Dr. Onen, the main speaker at the event was then invited by the President to proceed. The facilitator started off by saying it was an honour to be back at Amoud University and expressed his happiness at being able to come back to Amoud University after 7 years' absence. He further expressed his gratitude and stated that he was thankful to be back. He went further to add that since the first time he interacted with Prof. Suleiman and found him to be a wise and scholarly leader, he had enjoyed every bit of his short stint at Amoud University and that even after leaving Amoud University in 2017 he had fallen in love with the institution and ended up becoming a self appointed ambassador as an advocate of Amoud University in Uganda, and he therefore continues to be a core member of staff of Amoud University at heart and by actions. He also continued to thank Amoud University for entrusting him with recommendations every once in while for possible recruitment for staff for Amoud University School of Postgraduate Studies and Research (AUSPGSR) in various fields of specialization, and that he was glad to see that some of the expatriates he recommended had settled in to share their knowledge with students in the graduate school. Dr. Onen paid glowing tribute to leadership of Prof. Suleiman and his entire team of management, and that as a scholar he had done a wonderful job at Amoud University because the world over sustaining graduate studies was always a challenge and if Amoud university had maintained consistent growth and development especially for this programme it was worth a pat on the back. In addition he said he was thankful to Oso Willis, his colleague since their earlier days at Makerere University for the work done for and on behalf of Amoud University so far. He opined that graduate training is not easy to maintain, and therefore all staff at Amoud University deserved praise for a good job done.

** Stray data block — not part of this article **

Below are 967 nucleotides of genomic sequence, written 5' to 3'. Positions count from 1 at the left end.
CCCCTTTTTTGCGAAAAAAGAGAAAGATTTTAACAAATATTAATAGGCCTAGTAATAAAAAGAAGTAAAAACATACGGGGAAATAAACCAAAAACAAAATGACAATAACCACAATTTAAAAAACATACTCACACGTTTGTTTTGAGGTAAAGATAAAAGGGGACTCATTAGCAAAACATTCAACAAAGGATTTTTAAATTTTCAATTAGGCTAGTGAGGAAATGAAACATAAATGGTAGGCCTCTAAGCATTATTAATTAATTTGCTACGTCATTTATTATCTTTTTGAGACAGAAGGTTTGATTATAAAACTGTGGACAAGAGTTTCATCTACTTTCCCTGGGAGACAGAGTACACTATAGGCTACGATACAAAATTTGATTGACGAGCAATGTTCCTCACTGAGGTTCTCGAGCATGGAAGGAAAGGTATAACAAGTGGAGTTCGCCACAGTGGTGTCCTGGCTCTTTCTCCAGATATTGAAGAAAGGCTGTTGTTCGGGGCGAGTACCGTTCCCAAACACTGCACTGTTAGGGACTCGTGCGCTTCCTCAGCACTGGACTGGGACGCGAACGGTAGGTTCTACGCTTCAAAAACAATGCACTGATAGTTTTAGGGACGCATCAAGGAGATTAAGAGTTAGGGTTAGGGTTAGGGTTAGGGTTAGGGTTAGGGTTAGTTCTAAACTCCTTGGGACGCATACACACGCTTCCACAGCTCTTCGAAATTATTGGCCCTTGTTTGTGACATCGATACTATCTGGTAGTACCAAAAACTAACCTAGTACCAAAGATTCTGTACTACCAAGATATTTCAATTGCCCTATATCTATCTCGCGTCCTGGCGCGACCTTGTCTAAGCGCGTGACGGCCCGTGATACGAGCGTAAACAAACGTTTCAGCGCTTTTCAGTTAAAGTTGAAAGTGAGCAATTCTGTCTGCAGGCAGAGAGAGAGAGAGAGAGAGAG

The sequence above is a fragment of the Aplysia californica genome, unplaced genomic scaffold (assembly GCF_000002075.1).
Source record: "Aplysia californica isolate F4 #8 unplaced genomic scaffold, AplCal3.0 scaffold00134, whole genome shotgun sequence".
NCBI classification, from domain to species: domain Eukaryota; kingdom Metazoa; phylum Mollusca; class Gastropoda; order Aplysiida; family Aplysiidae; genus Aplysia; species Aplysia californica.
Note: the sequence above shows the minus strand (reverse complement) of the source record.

Embarking on the business for the day Dr. Onen stated that the seminar had given everyone a platform for sharing knowledge and capacity building. His principle, he stated, is that only one person may lead at a time while others contribute, but no one had monopoloy over knowledge especially on research matters. He further expressed his desire to guide the debate with all his experience, skills and expertise, part of which he acquired while working as co-ordinator of doctoral Colloquium programme at Makerere University. Finally, he was thankful to all staff for coming to the seminar and for attending in such large numbers.
Dr. Onen took an approach of first defining a research problem, because in his words, understanding the views of a research problem defers a lot from one school of thought to another. Therefore this status of affairs more often than not brings a lot of confusion because everyone has a different understanding of what a research problem is depending on their schools of thought. This in turn typically puts a lot of pressure on the students and the supervisors on synchronization and alignment of thoughts and ideas. In this regard he said that supervisors must be well equipped and informed to handle qualitative, quantitative and mixed methods research in order to deliver on their mandates of guiding students towards coming up with a useful thesis or dissertation.